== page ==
When: The Scientific Secrets of Perfect Timing by Daniel H. Pink

Part Two. Beginnings, Endings, and In Between – 3. Beginnings: Starting Right, Starting Again, and Starting Together

  • When you begin can play an outsized roll on how you progress and where you end. Dan starts with research that shows most secondary schools start too early to the detriment of the students. Fewer than one in five schools start at 8:30 or later. Studies show that starting later improves attendance, grades, test scores, and it even lowers car crashes. The key reason schools start early is for the convenience for the adults.
  • When given a choice, people start things using landmarks from the calendar. The most prominent landmark is New Years Day for resolutions, but the beginning of a month or a week is also common as is someone’s birthday. The data shows that starting a career when the economy is good gives one a better chance of higher income throughout one’s career. The idea of starting together is also important. The key example here for educators are the benefits realized by programs where mothers of newborns work with nurses in their homes starting when the baby is born.
  • The Time Hacker’s Handbook here starts with the idea of a premortem during which everyone involved tries to think of what could possibly go wrong in regard to the project in question. It also includes tips on when to go first, when not to go first, and when to get married.

4. Midpoints: What Hanukkah Candles and Midlife Malaise Can Teach Us About Motivation

  • Midpoints are important as they can bring us down or fire us up. Several studies show that people generally feel a lower level of well-being in midlife than before or after. Performance on given tasks is likely to be higher at the start and finish than in the middle. Groups are known for stepping it up midway as they can see the deadline looming. In sports, teams slightly behind at halftime are more likely to win than teams slightly ahead. The lessons here are 1. Be aware of midpoints and don’t let them remain invisible. 2. Use midpoints to wake up rather than roll over. 3. Imagine that you are behind, but only by a little.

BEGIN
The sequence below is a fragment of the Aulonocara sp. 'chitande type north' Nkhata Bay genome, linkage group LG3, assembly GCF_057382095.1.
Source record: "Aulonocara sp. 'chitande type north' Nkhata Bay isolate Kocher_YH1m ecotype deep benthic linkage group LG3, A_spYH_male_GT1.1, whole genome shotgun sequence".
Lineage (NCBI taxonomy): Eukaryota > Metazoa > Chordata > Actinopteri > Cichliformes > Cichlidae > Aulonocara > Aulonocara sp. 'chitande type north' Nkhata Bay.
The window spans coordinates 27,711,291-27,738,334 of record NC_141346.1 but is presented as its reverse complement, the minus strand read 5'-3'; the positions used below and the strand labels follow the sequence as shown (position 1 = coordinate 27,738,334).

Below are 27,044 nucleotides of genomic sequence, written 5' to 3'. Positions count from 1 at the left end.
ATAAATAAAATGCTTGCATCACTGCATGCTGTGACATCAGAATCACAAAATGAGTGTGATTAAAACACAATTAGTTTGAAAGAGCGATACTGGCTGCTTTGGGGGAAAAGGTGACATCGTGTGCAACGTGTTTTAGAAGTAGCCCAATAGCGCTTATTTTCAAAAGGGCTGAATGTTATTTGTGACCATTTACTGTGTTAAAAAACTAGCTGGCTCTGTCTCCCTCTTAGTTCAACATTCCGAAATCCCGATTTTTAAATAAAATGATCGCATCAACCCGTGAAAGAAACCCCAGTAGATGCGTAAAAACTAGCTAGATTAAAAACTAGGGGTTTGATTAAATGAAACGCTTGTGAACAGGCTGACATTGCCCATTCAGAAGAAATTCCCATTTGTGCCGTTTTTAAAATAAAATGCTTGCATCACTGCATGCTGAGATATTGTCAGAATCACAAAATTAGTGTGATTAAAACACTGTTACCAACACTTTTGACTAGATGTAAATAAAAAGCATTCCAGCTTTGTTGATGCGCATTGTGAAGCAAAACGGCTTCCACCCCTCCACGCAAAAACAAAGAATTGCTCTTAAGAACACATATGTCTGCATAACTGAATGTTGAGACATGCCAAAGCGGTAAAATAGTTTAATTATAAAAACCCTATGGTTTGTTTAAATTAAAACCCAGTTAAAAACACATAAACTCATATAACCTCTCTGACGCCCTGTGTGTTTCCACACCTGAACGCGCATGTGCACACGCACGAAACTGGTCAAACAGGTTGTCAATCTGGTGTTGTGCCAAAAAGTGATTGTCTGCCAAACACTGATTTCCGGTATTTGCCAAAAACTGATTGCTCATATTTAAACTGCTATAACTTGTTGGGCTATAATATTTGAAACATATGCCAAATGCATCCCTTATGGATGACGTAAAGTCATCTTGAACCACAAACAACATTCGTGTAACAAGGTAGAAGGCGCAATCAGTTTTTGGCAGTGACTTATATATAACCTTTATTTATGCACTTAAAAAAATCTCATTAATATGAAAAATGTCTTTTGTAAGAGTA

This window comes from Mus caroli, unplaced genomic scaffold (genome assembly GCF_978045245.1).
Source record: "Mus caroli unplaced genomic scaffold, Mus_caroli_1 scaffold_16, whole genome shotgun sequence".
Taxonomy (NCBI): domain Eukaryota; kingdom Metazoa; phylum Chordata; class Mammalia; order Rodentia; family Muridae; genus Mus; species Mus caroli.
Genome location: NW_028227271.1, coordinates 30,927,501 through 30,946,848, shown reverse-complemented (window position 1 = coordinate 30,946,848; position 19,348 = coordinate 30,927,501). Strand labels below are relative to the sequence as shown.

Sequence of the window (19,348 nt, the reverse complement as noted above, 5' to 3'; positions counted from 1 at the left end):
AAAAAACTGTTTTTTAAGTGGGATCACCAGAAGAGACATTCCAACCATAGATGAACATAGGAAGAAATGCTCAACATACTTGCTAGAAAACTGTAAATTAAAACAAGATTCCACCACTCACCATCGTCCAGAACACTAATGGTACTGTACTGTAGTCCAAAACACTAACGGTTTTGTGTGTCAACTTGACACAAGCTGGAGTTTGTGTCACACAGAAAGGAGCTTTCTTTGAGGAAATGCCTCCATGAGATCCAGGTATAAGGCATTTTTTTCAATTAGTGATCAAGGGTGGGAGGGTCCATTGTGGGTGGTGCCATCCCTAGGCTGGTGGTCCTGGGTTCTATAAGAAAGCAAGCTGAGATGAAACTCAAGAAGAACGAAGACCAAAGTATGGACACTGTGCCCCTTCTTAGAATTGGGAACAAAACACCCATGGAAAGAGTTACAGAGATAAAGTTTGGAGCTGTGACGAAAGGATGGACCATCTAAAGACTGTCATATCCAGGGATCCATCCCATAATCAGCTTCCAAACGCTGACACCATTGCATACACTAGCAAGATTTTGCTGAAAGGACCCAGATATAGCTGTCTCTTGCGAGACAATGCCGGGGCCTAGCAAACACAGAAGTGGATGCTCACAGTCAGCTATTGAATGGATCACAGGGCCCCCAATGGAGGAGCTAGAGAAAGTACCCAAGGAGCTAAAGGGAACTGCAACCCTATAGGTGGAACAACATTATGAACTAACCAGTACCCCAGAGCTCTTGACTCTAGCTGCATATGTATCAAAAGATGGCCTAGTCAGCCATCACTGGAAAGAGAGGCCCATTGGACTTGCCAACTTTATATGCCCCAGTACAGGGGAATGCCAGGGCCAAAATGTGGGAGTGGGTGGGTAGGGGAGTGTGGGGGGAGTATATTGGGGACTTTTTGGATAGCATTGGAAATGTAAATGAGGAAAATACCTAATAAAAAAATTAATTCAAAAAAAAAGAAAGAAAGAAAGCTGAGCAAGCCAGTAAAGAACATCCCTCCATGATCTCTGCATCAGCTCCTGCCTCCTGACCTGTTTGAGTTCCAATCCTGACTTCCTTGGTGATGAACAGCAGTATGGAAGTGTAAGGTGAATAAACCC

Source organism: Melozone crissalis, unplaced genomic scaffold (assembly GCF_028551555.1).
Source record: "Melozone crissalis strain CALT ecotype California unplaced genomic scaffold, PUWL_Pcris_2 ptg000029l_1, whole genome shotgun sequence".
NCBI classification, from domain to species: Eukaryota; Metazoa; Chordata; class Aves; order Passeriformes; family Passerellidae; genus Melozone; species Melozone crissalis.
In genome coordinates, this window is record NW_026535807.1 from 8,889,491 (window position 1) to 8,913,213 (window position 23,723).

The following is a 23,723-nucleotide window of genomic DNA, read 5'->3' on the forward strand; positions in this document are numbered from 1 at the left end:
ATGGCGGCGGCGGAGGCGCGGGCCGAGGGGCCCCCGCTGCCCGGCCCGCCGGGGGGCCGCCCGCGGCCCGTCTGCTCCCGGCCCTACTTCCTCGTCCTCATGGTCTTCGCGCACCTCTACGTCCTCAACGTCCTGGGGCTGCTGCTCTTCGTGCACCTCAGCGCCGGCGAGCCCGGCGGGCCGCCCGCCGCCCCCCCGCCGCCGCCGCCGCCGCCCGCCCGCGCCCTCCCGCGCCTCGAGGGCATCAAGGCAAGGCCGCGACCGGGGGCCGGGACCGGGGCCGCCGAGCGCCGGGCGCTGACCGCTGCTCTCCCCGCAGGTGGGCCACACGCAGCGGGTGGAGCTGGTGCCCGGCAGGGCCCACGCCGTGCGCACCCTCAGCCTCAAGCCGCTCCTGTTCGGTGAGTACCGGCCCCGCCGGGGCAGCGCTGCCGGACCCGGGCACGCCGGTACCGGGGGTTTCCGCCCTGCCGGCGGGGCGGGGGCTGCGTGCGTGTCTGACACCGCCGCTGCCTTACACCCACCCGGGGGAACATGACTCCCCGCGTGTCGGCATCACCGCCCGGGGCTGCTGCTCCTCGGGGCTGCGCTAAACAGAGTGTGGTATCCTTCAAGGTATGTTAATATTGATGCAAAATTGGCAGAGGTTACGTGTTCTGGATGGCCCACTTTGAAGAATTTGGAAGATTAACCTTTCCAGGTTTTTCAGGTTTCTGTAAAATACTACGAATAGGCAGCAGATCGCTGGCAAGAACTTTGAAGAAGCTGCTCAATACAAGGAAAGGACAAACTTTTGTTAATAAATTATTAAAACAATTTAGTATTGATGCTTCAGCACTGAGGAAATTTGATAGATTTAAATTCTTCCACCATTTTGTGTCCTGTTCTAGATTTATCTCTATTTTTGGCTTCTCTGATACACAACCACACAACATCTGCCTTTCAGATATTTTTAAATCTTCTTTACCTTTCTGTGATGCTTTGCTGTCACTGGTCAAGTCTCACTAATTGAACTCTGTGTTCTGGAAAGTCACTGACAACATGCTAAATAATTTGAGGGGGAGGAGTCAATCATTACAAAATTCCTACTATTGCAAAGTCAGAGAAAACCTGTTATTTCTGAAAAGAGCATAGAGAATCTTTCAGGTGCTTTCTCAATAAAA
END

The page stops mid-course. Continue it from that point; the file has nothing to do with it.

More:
• In the Time Hacker’s Handbook section Daniel advises to 1. Set interim goals by breaking large projects into smaller steps. It’s like being in a long race and concentrating on getting to the next mile. 2. Make public statements about interim and long-term goals. You are more likely to stick to a goal if you announce that you are going to do it. This helped me get my book done. 3. When you take a break leave off at a point where it will be easy to pick up again. 4. Try to establish a chain of doing something every day. This can help with exercise goals. 5. If your work will benefit others, try to imagine one person who will benefit. There is also advice here to fight the midlife slump.

5. Ending: Marathons, Chocolates, and the Power of Poignancy

  • There are four predictable ways endings shape our behavior.
  • 1. Energize: As one approaches the end of a task or a race, one tends to pick up the pace. Research also shows that people in the 9th year of a decade (e.g. age 29, 39, etc.) are more likely to take on significant tasks like running a marathon. Even suicide rates are up for these people. Deadlines are also more likely to result in finishing something, although in the case of negotiations we don’t always get the best result.
  • 2. Encode: Endings alter our perceptions for better or worse as this is when we evaluate entire experiences. The peak and end experiences are the ones that we remember the best. They may, however, distort our experiences.
  • 3. Edit: Once we reach the age of 60, we tend to edit the number of people in our social network. As we approach the end, we scratch out anyone and anything that isn’t essential.
  • 4. Elevate: Four out of five people would rather get bad news prior to good news so as to get a happy ending. The best endings, however, are not necessarily happy. The best endings give us what we need rather than what we want. At the core of a meaningful ending is poignancy, which delivers significance and unexpected insight. The Pixar movies offer good examples of these types of happy endings.
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